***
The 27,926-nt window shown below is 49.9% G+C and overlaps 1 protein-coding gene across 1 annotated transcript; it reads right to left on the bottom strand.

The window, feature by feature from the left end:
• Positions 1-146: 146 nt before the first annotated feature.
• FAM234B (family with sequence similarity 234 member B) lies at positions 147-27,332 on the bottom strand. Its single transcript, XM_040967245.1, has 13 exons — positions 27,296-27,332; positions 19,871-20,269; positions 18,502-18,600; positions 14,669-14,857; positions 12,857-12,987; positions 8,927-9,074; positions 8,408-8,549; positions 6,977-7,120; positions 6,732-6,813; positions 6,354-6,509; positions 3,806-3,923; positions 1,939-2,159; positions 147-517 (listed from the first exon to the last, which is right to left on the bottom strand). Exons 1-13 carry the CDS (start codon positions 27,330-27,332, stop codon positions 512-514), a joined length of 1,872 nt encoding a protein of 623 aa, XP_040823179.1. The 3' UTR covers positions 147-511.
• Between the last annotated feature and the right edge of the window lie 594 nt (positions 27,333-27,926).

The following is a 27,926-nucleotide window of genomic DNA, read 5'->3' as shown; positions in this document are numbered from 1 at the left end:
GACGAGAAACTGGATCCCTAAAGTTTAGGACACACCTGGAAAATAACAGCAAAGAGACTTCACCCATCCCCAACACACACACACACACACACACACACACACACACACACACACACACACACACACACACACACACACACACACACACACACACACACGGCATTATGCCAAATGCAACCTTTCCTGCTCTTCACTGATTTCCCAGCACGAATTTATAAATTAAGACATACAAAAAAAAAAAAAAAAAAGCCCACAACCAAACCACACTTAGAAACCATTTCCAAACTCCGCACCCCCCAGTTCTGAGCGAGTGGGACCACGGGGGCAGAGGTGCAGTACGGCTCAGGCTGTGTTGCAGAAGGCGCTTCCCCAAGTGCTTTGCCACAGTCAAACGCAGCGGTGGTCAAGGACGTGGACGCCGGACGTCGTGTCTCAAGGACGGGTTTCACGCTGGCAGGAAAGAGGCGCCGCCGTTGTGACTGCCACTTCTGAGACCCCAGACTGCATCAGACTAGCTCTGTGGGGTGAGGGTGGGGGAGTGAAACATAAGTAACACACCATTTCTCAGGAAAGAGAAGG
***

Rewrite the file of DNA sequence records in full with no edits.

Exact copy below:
The 27,926-nt window shown below is 49.9% G+C and overlaps 1 protein-coding gene across 1 annotated transcript; it reads right to left on the bottom strand.

The window, feature by feature from the left end:
• Positions 1-146: 146 nt before the first annotated feature.
• FAM234B (family with sequence similarity 234 member B) lies at positions 147-27,332 on the bottom strand. Its single transcript, XM_040967245.1, has 13 exons — positions 27,296-27,332; positions 19,871-20,269; positions 18,502-18,600; positions 14,669-14,857; positions 12,857-12,987; positions 8,927-9,074; positions 8,408-8,549; positions 6,977-7,120; positions 6,732-6,813; positions 6,354-6,509; positions 3,806-3,923; positions 1,939-2,159; positions 147-517 (listed from the first exon to the last, which is right to left on the bottom strand). Exons 1-13 carry the CDS (start codon positions 27,330-27,332, stop codon positions 512-514), a joined length of 1,872 nt encoding a protein of 623 aa, XP_040823179.1. The 3' UTR covers positions 147-511.
• Between the last annotated feature and the right edge of the window lie 594 nt (positions 27,333-27,926).

The following is a 27,926-nucleotide window of genomic DNA, read 5'->3' as shown; positions in this document are numbered from 1 at the left end:
GACGAGAAACTGGATCCCTAAAGTTTAGGACACACCTGGAAAATAACAGCAAAGAGACTTCACCCATCCCCAACACACACACACACACACACACACACACACACACACACACACACACACACACACACACACACACACACACACACACACACACACACGGCATTATGCCAAATGCAACCTTTCCTGCTCTTCACTGATTTCCCAGCACGAATTTATAAATTAAGACATACAAAAAAAAAAAAAAAAAAGCCCACAACCAAACCACACTTAGAAACCATTTCCAAACTCCGCACCCCCCAGTTCTGAGCGAGTGGGACCACGGGGGCAGAGGTGCAGTACGGCTCAGGCTGTGTTGCAGAAGGCGCTTCCCCAAGTGCTTTGCCACAGTCAAACGCAGCGGTGGTCAAGGACGTGGACGCCGGACGTCGTGTCTCAAGGACGGGTTTCACGCTGGCAGGAAAGAGGCGCCGCCGTTGTGACTGCCACTTCTGAGACCCCAGACTGCATCAGACTAGCTCTGTGGGGTGAGGGTGGGGGAGTGAAACATAAGTAACACACCATTTCTCAGGAAAGAGAAGG